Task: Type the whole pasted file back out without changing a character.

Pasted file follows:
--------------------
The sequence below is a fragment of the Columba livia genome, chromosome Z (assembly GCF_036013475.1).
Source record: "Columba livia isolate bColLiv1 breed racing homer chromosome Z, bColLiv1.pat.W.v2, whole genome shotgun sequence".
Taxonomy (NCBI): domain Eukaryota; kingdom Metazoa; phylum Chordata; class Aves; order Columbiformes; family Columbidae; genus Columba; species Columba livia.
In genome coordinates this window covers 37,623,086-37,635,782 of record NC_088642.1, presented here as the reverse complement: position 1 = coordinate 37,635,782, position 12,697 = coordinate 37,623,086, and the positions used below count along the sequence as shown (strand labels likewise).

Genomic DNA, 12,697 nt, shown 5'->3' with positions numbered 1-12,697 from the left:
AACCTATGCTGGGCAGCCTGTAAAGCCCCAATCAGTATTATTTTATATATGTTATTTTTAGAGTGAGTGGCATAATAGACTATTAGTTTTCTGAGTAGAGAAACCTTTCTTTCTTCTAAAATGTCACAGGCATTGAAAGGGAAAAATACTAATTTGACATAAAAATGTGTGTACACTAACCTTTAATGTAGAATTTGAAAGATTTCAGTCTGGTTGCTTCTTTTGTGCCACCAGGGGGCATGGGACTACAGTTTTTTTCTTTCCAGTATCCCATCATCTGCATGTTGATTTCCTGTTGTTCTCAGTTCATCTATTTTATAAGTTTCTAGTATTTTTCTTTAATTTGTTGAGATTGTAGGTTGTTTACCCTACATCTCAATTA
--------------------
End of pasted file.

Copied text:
The sequence below is a fragment of the Columba livia genome, chromosome Z (assembly GCF_036013475.1).
Source record: "Columba livia isolate bColLiv1 breed racing homer chromosome Z, bColLiv1.pat.W.v2, whole genome shotgun sequence".
Taxonomy (NCBI): domain Eukaryota; kingdom Metazoa; phylum Chordata; class Aves; order Columbiformes; family Columbidae; genus Columba; species Columba livia.
In genome coordinates this window covers 37,623,086-37,635,782 of record NC_088642.1, presented here as the reverse complement: position 1 = coordinate 37,635,782, position 12,697 = coordinate 37,623,086, and the positions used below count along the sequence as shown (strand labels likewise).

Genomic DNA, 12,697 nt, shown 5'->3' with positions numbered 1-12,697 from the left:
AACCTATGCTGGGCAGCCTGTAAAGCCCCAATCAGTATTATTTTATATATGTTATTTTTAGAGTGAGTGGCATAATAGACTATTAGTTTTCTGAGTAGAGAAACCTTTCTTTCTTCTAAAATGTCACAGGCATTGAAAGGGAAAAATACTAATTTGACATAAAAATGTGTGTACACTAACCTTTAATGTAGAATTTGAAAGATTTCAGTCTGGTTGCTTCTTTTGTGCCACCAGGGGGCATGGGACTACAGTTTTTTTCTTTCCAGTATCCCATCATCTGCATGTTGATTTCCTGTTGTTCTCAGTTCATCTATTTTATAAGTTTCTAGTATTTTTCTTTAATTTGTTGAGATTGTAGGTTGTTTACCCTACATCTCAATTA